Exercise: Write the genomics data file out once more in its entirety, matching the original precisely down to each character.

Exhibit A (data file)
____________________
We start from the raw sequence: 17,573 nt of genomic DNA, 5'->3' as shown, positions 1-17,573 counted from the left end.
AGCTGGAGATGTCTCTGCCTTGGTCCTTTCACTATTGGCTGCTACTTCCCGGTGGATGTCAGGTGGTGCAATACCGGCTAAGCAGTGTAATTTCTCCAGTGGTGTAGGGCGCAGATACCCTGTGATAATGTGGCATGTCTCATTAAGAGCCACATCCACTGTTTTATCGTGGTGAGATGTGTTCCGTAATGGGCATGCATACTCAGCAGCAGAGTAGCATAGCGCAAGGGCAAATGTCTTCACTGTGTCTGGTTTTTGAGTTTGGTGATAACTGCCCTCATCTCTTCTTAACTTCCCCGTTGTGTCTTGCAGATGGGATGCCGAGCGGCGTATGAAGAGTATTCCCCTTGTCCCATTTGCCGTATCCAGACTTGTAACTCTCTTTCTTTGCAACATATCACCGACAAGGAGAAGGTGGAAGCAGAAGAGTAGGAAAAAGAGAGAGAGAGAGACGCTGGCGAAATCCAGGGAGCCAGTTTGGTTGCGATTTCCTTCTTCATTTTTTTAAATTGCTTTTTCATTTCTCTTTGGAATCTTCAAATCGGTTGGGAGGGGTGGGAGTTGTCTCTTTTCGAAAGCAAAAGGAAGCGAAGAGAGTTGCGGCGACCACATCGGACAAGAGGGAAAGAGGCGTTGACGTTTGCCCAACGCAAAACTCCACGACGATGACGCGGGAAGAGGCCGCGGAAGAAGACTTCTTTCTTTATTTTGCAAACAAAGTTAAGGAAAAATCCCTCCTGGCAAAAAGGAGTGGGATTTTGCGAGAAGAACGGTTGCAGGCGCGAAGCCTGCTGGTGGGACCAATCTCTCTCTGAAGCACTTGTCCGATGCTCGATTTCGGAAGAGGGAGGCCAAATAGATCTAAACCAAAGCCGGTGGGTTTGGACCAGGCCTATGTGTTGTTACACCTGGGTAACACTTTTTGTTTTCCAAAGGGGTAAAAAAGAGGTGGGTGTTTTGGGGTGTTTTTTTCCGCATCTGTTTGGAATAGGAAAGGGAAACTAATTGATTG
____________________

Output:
We start from the raw sequence: 17,573 nt of genomic DNA, 5'->3' as shown, positions 1-17,573 counted from the left end.
AGCTGGAGATGTCTCTGCCTTGGTCCTTTCACTATTGGCTGCTACTTCCCGGTGGATGTCAGGTGGTGCAATACCGGCTAAGCAGTGTAATTTCTCCAGTGGTGTAGGGCGCAGATACCCTGTGATAATGTGGCATGTCTCATTAAGAGCCACATCCACTGTTTTATCGTGGTGAGATGTGTTCCGTAATGGGCATGCATACTCAGCAGCAGAGTAGCATAGCGCAAGGGCAAATGTCTTCACTGTGTCTGGTTTTTGAGTTTGGTGATAACTGCCCTCATCTCTTCTTAACTTCCCCGTTGTGTCTTGCAGATGGGATGCCGAGCGGCGTATGAAGAGTATTCCCCTTGTCCCATTTGCCGTATCCAGACTTGTAACTCTCTTTCTTTGCAACATATCACCGACAAGGAGAAGGTGGAAGCAGAAGAGTAGGAAAAAGAGAGAGAGAGAGACGCTGGCGAAATCCAGGGAGCCAGTTTGGTTGCGATTTCCTTCTTCATTTTTTTAAATTGCTTTTTCATTTCTCTTTGGAATCTTCAAATCGGTTGGGAGGGGTGGGAGTTGTCTCTTTTCGAAAGCAAAAGGAAGCGAAGAGAGTTGCGGCGACCACATCGGACAAGAGGGAAAGAGGCGTTGACGTTTGCCCAACGCAAAACTCCACGACGATGACGCGGGAAGAGGCCGCGGAAGAAGACTTCTTTCTTTATTTTGCAAACAAAGTTAAGGAAAAATCCCTCCTGGCAAAAAGGAGTGGGATTTTGCGAGAAGAACGGTTGCAGGCGCGAAGCCTGCTGGTGGGACCAATCTCTCTCTGAAGCACTTGTCCGATGCTCGATTTCGGAAGAGGGAGGCCAAATAGATCTAAACCAAAGCCGGTGGGTTTGGACCAGGCCTATGTGTTGTTACACCTGGGTAACACTTTTTGTTTTCCAAAGGGGTAAAAAAGAGGTGGGTGTTTTGGGGTGTTTTTTTCCGCATCTGTTTGGAATAGGAAAGGGAAACTAATTGATTG